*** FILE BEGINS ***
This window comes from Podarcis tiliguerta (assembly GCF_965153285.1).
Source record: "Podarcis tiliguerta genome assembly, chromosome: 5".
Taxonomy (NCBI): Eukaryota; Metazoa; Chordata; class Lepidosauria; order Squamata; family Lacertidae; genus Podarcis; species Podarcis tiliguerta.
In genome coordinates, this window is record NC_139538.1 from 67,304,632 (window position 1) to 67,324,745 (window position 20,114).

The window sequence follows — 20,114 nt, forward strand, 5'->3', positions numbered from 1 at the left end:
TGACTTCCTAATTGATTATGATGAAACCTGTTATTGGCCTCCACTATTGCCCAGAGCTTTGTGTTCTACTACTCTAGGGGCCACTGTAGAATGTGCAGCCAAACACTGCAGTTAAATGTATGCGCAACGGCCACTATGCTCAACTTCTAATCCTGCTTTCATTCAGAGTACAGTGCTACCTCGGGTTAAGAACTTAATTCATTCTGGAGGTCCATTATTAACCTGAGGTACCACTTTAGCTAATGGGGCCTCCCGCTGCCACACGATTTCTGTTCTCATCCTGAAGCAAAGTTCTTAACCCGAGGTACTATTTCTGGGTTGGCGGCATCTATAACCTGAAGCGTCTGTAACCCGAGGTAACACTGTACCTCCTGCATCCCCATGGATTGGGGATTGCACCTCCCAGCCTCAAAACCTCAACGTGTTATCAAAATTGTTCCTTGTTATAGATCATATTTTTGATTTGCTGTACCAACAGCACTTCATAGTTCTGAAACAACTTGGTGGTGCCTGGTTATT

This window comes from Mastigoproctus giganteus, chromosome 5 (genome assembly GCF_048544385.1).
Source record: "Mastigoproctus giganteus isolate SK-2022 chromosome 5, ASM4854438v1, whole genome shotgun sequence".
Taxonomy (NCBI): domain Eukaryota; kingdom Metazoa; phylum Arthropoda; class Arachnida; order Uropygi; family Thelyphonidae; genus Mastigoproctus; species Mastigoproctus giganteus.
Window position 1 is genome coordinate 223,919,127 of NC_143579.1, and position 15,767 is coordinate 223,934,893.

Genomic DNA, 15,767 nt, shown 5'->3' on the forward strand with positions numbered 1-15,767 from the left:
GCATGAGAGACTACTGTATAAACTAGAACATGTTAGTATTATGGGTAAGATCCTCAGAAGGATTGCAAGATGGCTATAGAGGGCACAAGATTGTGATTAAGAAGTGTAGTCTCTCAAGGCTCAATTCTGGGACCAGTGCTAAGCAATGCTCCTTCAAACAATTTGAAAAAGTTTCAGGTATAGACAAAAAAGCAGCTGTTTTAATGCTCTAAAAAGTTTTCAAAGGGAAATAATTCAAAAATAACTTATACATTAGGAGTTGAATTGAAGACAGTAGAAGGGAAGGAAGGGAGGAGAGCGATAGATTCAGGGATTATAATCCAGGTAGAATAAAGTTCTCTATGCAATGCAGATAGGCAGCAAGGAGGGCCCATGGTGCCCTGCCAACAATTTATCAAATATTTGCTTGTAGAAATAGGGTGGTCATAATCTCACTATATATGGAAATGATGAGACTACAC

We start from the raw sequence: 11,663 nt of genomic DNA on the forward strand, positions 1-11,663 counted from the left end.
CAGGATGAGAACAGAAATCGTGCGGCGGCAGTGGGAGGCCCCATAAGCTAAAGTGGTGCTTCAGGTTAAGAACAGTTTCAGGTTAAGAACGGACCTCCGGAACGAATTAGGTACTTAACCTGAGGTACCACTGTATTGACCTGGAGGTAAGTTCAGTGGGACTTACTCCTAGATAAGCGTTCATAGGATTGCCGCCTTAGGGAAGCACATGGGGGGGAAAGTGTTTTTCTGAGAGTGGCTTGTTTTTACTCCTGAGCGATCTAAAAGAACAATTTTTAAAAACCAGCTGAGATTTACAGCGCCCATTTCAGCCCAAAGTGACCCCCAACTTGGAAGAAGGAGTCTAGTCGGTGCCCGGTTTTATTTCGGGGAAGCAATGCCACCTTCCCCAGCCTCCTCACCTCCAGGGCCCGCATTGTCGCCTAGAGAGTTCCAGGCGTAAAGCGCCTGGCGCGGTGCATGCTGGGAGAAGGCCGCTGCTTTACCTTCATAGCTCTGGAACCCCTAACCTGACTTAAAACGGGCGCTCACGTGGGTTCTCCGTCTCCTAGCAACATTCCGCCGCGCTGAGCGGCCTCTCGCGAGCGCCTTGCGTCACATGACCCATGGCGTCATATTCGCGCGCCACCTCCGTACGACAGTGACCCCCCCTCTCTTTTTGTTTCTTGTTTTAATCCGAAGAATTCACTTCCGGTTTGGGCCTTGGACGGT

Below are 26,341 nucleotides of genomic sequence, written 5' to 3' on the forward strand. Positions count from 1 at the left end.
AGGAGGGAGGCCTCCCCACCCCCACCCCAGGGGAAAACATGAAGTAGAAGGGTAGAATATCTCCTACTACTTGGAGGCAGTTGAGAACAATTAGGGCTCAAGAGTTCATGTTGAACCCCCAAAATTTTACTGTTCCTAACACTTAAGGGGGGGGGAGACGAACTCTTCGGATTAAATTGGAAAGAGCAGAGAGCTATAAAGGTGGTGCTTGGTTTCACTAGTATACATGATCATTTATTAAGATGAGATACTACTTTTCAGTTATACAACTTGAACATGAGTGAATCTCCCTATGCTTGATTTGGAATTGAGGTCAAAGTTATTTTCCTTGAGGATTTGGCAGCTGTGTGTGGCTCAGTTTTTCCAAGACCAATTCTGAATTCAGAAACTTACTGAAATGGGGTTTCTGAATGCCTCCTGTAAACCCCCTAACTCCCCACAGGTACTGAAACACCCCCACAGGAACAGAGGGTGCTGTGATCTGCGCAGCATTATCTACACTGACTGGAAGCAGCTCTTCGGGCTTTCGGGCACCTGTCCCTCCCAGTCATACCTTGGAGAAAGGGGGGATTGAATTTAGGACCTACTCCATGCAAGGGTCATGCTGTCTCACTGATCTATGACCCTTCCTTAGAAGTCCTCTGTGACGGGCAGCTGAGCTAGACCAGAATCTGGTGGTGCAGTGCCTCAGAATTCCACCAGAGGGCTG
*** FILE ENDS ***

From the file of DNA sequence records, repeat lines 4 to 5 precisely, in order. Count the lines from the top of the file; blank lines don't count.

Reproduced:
In genome coordinates, this window is record NC_139538.1 from 67,304,632 (window position 1) to 67,324,745 (window position 20,114).

The window sequence follows — 20,114 nt, forward strand, 5'->3', positions numbered from 1 at the left end: